BOGDANOFF-BELSKY NIKOLAI PETROVICH
8/20 December 1868 (village Shitiki, Belski district, Smolensk province) – 19 February (Berlin)
Belsky was an illegitimate son of a farmworker. He was named Bogdanov at baptism. Subsequently, he added the name of the district he was born in to his name. He started his education at a two-year school in the village Shepotovo, and then continued studies in the village Tatevo in Tverskaya province at a school founded by the famous pedagogue S. A. Rachinsky, who was the first to pay attention to Belsky’s painting skills. He provided funds for his studies. From 1882 to 1883 Belsky studied icon-painting in a studio at Trinity Lavra of St. Sergius. In 1884 he started to study at Moscow School of Painting, Sculpture and Architecture. His teachers were V. D. Polenov, V. E. Makovsky and I. M. Prianishnikov. In 1889 he was awarded a silver medal and the title of Class Artist (formal qualification in Russian Empire) for the painting “the Future Monk”. In 1890 he traveled to Constantinople and to Mount Athos. From 1894 to 1895 he studied at Imperial Academy of Arts, where he learned from I. E. Repin. He then studied in Paris at studios of F. Kormon and F. Colarossi. He worked in Petersburg.
He became famous as a master of genre art. He dedicated his best works to village children and school: Sunday Reading (1895, State Russian Museum), Mental Calculation (1896, State Tretyakov Gallery), At the School Door (1896, State Russian Museum), At the Sick Teacher’s (1897, State Tretyakov Gallery), Essay (1903), New Kids (1904), Teacher’s Name Day (1911). He also turned to journalistic themes: News from the War (1905, State Tretyakov Gallery), New Owners (1913), Telegram from the Commander-in-Chief (1916). He painted portraits of aristocrats and famous contemporaries: historian N. P. Barsukov (1905), pedagogue S. A. Rachinsky (1903), prof. V. I. Sergeyevich (1908), F. I. Shalyapin (1916), countess E. P. Sheremetyeva (1898), grand prince Dmiti Pavlovich (1902), emperor Nikolay II (1904-1908), knyaz F. F. Yusupov (1911), widowed empress Maria Fedorovna, princess I. I. Voroncova-Dashkova.
He took part in exhibitions of the Peredvizhniki (1890-1918, member of Peredvizhniki from 1895), exhibitions of the Moscow Society of the Art Lovers (1893, 1894, 1897), exhibitions of the Saint Petersburg Artist Society (1894), exhibitions of the Contemporary trends in art (Saint Petersburg, 1907), exhibitions of the paintings of Russian artists (Moscow, 1915), heritable exhibition From artists to comrades soldiers (Moscow 1914) and exhibition of works of art for disabled Poles (Prague, 1916), many exhibitions in the provinces, he also took part in international exhibitions in Paris (1900) and Rome (1911). His works were printed in journals Niva, Artistic Treasures of Russia and Capital and Manor.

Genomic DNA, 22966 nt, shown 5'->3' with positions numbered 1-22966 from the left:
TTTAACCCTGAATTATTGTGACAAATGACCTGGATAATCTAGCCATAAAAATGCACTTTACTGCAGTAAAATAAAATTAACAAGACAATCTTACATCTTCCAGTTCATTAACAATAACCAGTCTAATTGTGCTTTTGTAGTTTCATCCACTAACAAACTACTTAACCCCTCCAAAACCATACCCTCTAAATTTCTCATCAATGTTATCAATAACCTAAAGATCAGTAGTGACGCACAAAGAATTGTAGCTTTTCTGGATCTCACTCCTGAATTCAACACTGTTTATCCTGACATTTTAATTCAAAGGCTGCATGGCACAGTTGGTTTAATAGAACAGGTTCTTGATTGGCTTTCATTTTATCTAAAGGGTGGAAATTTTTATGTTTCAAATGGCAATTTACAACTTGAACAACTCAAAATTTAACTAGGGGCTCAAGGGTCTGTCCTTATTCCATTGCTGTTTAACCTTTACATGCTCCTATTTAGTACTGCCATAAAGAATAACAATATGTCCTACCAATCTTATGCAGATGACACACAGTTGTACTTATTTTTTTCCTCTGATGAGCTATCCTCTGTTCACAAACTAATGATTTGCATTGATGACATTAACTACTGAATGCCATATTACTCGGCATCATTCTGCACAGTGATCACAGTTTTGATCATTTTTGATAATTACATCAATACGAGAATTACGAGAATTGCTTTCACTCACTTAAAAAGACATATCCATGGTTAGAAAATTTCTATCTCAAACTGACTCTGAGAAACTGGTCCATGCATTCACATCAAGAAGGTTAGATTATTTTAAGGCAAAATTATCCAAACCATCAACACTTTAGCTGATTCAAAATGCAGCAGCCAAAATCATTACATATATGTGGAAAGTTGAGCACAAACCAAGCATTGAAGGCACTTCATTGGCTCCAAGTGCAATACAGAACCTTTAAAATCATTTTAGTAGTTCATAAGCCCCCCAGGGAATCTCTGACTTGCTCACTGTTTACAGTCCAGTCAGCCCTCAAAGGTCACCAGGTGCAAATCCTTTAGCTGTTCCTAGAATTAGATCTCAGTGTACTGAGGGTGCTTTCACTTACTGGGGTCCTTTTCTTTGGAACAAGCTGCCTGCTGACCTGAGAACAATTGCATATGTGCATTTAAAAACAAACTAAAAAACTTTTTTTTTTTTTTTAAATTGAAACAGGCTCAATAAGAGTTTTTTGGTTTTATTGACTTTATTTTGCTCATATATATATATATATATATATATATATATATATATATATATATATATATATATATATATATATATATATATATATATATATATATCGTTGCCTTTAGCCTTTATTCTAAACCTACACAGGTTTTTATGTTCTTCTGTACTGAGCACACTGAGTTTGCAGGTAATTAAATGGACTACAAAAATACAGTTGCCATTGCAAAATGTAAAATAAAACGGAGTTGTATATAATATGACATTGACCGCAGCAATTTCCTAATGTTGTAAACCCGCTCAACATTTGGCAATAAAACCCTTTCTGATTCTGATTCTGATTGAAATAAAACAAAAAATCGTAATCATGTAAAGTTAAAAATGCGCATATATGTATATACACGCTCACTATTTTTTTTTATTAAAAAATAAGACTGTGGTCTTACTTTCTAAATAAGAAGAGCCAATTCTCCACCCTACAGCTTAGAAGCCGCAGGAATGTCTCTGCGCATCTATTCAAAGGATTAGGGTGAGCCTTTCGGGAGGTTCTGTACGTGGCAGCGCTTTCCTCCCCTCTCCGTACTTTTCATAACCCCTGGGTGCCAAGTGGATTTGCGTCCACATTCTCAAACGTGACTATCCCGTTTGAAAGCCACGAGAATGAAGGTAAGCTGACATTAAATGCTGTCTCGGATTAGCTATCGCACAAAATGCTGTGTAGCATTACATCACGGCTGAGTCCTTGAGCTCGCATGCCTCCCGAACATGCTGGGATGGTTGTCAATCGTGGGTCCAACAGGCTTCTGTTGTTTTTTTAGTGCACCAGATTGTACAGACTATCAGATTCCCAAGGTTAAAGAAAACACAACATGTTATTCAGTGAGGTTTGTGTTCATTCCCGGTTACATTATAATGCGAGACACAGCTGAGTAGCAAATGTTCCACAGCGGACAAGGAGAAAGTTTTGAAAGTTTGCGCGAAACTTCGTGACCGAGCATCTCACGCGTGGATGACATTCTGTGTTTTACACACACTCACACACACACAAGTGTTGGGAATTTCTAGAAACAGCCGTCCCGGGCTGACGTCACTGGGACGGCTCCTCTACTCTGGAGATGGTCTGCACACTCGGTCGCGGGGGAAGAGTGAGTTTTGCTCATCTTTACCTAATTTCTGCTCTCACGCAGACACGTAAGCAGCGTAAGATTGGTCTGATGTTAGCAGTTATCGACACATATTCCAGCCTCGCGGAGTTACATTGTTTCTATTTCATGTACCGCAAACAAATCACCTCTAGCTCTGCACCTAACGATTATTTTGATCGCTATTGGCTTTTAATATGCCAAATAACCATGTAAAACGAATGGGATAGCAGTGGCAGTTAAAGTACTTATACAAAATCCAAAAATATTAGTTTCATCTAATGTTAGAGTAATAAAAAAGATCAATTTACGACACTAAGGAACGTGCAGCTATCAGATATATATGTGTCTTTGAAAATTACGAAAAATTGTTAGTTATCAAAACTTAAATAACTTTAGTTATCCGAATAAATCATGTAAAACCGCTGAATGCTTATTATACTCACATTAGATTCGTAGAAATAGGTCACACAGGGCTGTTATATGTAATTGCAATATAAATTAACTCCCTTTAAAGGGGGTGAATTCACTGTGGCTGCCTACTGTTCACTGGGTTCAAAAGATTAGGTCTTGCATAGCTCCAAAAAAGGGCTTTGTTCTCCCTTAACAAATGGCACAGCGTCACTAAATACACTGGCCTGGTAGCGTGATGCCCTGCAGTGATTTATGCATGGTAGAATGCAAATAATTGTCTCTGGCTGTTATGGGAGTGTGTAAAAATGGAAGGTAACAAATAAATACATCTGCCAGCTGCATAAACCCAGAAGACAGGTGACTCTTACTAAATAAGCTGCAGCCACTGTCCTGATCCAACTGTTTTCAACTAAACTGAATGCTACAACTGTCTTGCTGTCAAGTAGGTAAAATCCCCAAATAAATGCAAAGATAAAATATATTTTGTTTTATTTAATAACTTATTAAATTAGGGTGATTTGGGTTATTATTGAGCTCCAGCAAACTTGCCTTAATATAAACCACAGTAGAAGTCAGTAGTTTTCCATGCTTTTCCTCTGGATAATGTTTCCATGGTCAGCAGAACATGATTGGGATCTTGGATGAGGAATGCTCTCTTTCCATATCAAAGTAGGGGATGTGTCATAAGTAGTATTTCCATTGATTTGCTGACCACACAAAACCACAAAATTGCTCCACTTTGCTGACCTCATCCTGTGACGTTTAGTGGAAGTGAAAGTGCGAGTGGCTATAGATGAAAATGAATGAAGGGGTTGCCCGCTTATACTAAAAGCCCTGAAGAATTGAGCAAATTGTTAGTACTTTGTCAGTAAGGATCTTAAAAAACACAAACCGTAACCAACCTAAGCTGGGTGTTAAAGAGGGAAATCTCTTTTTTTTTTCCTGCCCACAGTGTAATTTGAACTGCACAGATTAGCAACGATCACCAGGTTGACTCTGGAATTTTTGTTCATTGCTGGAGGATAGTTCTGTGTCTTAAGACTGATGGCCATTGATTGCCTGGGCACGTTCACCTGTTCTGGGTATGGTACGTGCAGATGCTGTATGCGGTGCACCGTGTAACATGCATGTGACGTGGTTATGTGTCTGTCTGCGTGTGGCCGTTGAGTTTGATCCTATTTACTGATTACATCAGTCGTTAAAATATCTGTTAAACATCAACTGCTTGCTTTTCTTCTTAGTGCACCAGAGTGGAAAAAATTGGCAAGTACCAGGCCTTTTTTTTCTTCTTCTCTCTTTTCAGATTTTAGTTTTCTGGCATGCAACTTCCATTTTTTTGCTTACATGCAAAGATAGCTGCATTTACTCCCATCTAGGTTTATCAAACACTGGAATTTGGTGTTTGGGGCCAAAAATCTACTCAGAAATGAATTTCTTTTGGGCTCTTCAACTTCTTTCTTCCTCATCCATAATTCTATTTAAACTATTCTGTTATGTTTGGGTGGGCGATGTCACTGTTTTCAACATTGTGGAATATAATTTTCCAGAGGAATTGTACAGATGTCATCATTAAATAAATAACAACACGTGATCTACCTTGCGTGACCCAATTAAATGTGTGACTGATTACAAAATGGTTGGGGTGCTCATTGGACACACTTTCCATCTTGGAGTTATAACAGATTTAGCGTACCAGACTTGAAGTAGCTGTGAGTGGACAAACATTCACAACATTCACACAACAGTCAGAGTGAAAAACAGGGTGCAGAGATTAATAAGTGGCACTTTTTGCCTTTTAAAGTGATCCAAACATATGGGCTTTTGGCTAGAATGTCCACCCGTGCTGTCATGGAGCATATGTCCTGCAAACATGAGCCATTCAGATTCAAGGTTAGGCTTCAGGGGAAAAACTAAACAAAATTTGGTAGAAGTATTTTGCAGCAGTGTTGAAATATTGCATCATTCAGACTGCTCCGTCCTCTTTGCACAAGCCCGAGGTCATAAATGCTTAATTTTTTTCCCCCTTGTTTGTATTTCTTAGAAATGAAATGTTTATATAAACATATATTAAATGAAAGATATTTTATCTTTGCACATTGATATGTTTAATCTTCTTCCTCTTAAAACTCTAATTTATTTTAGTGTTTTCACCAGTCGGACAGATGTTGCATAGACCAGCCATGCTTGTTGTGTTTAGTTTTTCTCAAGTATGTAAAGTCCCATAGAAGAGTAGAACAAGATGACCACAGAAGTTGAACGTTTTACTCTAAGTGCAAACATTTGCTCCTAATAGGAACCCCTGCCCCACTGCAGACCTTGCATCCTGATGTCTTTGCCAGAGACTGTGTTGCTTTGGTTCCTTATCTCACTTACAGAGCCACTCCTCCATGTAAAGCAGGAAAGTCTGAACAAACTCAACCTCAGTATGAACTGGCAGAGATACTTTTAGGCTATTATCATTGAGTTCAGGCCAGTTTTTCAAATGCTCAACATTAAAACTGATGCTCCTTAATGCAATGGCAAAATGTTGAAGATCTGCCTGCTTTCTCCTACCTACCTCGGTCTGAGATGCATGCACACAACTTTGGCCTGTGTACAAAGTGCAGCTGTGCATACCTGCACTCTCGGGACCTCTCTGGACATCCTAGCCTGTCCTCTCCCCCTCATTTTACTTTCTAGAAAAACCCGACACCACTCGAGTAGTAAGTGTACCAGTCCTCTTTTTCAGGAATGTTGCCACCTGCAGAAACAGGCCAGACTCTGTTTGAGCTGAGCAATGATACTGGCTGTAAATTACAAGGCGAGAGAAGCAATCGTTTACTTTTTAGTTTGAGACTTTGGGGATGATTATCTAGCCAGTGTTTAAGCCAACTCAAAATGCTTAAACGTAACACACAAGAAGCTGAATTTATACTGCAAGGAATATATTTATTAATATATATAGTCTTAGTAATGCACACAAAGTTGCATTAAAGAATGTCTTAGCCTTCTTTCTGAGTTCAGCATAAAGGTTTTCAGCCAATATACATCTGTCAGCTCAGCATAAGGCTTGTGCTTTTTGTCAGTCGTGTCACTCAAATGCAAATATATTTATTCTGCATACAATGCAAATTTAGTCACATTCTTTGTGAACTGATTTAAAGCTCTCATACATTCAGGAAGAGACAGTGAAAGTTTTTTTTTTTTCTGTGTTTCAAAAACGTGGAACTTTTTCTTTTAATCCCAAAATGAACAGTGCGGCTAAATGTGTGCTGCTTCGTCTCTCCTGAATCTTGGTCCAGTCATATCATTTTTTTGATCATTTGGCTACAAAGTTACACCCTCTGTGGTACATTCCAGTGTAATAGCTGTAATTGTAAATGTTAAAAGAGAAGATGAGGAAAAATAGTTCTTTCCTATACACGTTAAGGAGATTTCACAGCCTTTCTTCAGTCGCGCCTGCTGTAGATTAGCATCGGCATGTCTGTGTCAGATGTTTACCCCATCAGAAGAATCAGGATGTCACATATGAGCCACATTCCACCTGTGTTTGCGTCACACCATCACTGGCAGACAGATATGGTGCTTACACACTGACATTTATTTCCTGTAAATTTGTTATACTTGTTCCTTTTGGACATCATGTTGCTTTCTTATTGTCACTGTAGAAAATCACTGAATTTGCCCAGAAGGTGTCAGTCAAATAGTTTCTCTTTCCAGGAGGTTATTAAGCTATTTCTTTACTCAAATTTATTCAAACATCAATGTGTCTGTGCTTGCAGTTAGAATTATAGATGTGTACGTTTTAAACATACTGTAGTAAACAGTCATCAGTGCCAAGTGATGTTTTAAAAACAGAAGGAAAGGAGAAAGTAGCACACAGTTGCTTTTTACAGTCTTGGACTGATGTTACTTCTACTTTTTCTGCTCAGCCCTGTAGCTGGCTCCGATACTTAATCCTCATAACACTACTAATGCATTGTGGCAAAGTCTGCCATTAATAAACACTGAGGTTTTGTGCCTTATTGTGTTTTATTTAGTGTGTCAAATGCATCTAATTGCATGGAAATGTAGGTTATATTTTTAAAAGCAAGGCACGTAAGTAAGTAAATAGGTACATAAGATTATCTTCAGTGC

In 1903 he received the title of academician, in 1914 he became a full member of the Imperial Academy of Arts. From 1913 to 1918 he headed the committee of the Society named after A. I. Kuindzhi. In 1919 he took part in the First free state exhibition of Works of Art. In 1921 he held a personal exhibition in Petrograd.
In September 1921 he emigrated to Latvia. He lived in Riga and spent summers at the acquired estate Loborzh near the city Rezhica (now Rezekne) in Latgale. He continued to paint, mostly children (cycle the Children of Latgale), Latvia landscapes and portraits (president of Latvia Janis Cakste). He created a number of publicist works (painting Defender of the Motherland depicted a Russian officer who sells newspapers in the street). He was awarded Order of the Three Stars (1936) and was a member of the Art and Literature Chamber.
He held personal exhibitions in Riga and City Art Museum (December 1921 – January 1922, March-April 1925, February 1932, 1940) and in halls of Dancing Palace (1936, dedicated to the 50 year anniversary of the creative activity). In 1933 he held personal exhibition in Tallinn, which was opened by the president of the Republic of Estonia, Konstantin Plyast. In January 1935 he held personal exhibition in Belgrade (Pavilion of Cvieta Zuzorich). He took part in group exhibitions of Russian artists in Paris (Magellan, 1921; d’Alignan, 1931), New York (Grand Central Palace, 1924, 1926), Pittsburgh (1925), Prague (1928, one painting was acquired by Paris National Gallery, 1930, 1935), Hradec Kralove and Brno (1931-1932), Copenhagen (1929), Amsterdam (1930), Berlin (1930), Belgrade (1930), gallery P. Loujetzky in Hague (1938). In 1935 he donated several paintings to the Russian Museum of Culture and History in Prague. In 1941 he took part in the first art exhibition in Soviet Latvia and in the same year he sent the painting Shepard Proshka (1939) to the exhibition in Moscow. Ha painted a portrait of Maksim Gorky for the Riga Theatre of Russian drama (1940).
In 1932 he married a German woman Antonia (Antonina) Erhardt, a daughter of a local manufacturer, he raised her two sons from her first marriage. During the WWII he stayed in Riga. In January and February 1942 he took part in the first General art exhibition in Riga where his works (most expensive at the exhibition) were acquired by Reich Commissioner and the Reich Commissariat of the Ostland. In October 1943 his personal exhibition was opened within the Autumn exhibition in the Zinta gallery in Riga. In April and May 1944 he took part in the exhibition of paintings by Russian artists.
In September 1944 he traveled to Germany with his wife for a treatment. On September 30 he got to Danzig (Gdansk), then to Pozen (Poznan), then to Berlin. He died in the hospital after a major operation during the bombing of Berlin. He was buried at the Tegel Russian Orthodox Cemetery in Berlin.